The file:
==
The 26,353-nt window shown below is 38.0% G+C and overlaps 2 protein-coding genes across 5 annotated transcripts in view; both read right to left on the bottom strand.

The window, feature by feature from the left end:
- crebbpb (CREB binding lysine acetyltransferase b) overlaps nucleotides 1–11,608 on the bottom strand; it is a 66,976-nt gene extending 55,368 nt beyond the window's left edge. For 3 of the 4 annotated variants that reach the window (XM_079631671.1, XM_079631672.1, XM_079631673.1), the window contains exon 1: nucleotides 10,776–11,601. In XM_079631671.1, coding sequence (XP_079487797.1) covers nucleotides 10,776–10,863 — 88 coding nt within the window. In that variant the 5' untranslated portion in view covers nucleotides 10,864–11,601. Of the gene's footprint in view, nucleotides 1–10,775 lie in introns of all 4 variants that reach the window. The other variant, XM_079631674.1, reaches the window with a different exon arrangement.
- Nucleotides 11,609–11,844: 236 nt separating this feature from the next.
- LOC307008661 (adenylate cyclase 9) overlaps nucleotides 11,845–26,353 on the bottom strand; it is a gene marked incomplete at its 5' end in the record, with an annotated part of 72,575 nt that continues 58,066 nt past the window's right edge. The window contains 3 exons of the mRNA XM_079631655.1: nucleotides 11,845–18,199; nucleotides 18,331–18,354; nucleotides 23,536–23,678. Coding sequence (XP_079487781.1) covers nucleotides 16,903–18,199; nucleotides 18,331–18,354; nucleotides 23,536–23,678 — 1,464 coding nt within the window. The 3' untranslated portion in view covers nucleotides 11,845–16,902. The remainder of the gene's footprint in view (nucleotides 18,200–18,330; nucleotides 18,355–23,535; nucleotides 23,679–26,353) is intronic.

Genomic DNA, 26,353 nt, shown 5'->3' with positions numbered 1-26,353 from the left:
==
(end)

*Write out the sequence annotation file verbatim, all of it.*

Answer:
The 26,353-nt window shown below is 38.0% G+C and overlaps 2 protein-coding genes across 5 annotated transcripts in view; both read right to left on the bottom strand.

The window, feature by feature from the left end:
- crebbpb (CREB binding lysine acetyltransferase b) overlaps nucleotides 1–11,608 on the bottom strand; it is a 66,976-nt gene extending 55,368 nt beyond the window's left edge. For 3 of the 4 annotated variants that reach the window (XM_079631671.1, XM_079631672.1, XM_079631673.1), the window contains exon 1: nucleotides 10,776–11,601. In XM_079631671.1, coding sequence (XP_079487797.1) covers nucleotides 10,776–10,863 — 88 coding nt within the window. In that variant the 5' untranslated portion in view covers nucleotides 10,864–11,601. Of the gene's footprint in view, nucleotides 1–10,775 lie in introns of all 4 variants that reach the window. The other variant, XM_079631674.1, reaches the window with a different exon arrangement.
- Nucleotides 11,609–11,844: 236 nt separating this feature from the next.
- LOC307008661 (adenylate cyclase 9) overlaps nucleotides 11,845–26,353 on the bottom strand; it is a gene marked incomplete at its 5' end in the record, with an annotated part of 72,575 nt that continues 58,066 nt past the window's right edge. The window contains 3 exons of the mRNA XM_079631655.1: nucleotides 11,845–18,199; nucleotides 18,331–18,354; nucleotides 23,536–23,678. Coding sequence (XP_079487781.1) covers nucleotides 16,903–18,199; nucleotides 18,331–18,354; nucleotides 23,536–23,678 — 1,464 coding nt within the window. The 3' untranslated portion in view covers nucleotides 11,845–16,902. The remainder of the gene's footprint in view (nucleotides 18,200–18,330; nucleotides 18,355–23,535; nucleotides 23,679–26,353) is intronic.

Genomic DNA, 26,353 nt, shown 5'->3' with positions numbered 1-26,353 from the left: